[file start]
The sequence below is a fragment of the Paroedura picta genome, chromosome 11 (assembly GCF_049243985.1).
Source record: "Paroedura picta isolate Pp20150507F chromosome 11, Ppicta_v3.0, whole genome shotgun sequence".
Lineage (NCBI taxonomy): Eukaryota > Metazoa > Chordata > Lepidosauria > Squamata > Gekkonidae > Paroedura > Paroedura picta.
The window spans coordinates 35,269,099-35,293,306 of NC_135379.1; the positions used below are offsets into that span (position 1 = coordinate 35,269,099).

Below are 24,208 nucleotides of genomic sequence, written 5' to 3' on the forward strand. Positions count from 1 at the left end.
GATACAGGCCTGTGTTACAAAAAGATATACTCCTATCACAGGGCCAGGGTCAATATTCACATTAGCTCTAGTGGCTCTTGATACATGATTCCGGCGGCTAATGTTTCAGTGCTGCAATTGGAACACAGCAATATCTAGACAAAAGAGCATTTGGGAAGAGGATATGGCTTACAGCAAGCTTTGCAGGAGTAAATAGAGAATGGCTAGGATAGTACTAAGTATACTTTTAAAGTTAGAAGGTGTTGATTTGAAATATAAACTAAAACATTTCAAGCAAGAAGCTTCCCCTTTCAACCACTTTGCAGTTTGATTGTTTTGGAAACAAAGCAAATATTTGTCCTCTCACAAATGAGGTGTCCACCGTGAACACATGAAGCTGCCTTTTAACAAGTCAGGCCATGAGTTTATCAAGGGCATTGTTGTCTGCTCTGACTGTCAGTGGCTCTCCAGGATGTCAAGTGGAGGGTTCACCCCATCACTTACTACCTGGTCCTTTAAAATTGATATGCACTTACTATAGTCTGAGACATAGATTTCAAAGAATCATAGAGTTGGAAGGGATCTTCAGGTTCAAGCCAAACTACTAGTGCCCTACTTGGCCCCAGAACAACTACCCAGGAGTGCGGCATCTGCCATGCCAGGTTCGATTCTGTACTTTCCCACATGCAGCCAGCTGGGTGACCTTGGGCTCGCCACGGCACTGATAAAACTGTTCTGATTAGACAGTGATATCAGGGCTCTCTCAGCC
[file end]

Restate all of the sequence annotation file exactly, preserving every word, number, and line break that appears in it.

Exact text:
The sequence below is a fragment of the Paroedura picta genome, chromosome 11 (assembly GCF_049243985.1).
Source record: "Paroedura picta isolate Pp20150507F chromosome 11, Ppicta_v3.0, whole genome shotgun sequence".
Lineage (NCBI taxonomy): Eukaryota > Metazoa > Chordata > Lepidosauria > Squamata > Gekkonidae > Paroedura > Paroedura picta.
The window spans coordinates 35,269,099-35,293,306 of NC_135379.1; the positions used below are offsets into that span (position 1 = coordinate 35,269,099).

Below are 24,208 nucleotides of genomic sequence, written 5' to 3' on the forward strand. Positions count from 1 at the left end.
GATACAGGCCTGTGTTACAAAAAGATATACTCCTATCACAGGGCCAGGGTCAATATTCACATTAGCTCTAGTGGCTCTTGATACATGATTCCGGCGGCTAATGTTTCAGTGCTGCAATTGGAACACAGCAATATCTAGACAAAAGAGCATTTGGGAAGAGGATATGGCTTACAGCAAGCTTTGCAGGAGTAAATAGAGAATGGCTAGGATAGTACTAAGTATACTTTTAAAGTTAGAAGGTGTTGATTTGAAATATAAACTAAAACATTTCAAGCAAGAAGCTTCCCCTTTCAACCACTTTGCAGTTTGATTGTTTTGGAAACAAAGCAAATATTTGTCCTCTCACAAATGAGGTGTCCACCGTGAACACATGAAGCTGCCTTTTAACAAGTCAGGCCATGAGTTTATCAAGGGCATTGTTGTCTGCTCTGACTGTCAGTGGCTCTCCAGGATGTCAAGTGGAGGGTTCACCCCATCACTTACTACCTGGTCCTTTAAAATTGATATGCACTTACTATAGTCTGAGACATAGATTTCAAAGAATCATAGAGTTGGAAGGGATCTTCAGGTTCAAGCCAAACTACTAGTGCCCTACTTGGCCCCAGAACAACTACCCAGGAGTGCGGCATCTGCCATGCCAGGTTCGATTCTGTACTTTCCCACATGCAGCCAGCTGGGTGACCTTGGGCTCGCCACGGCACTGATAAAACTGTTCTGATTAGACAGTGATATCAGGGCTCTCTCAGCC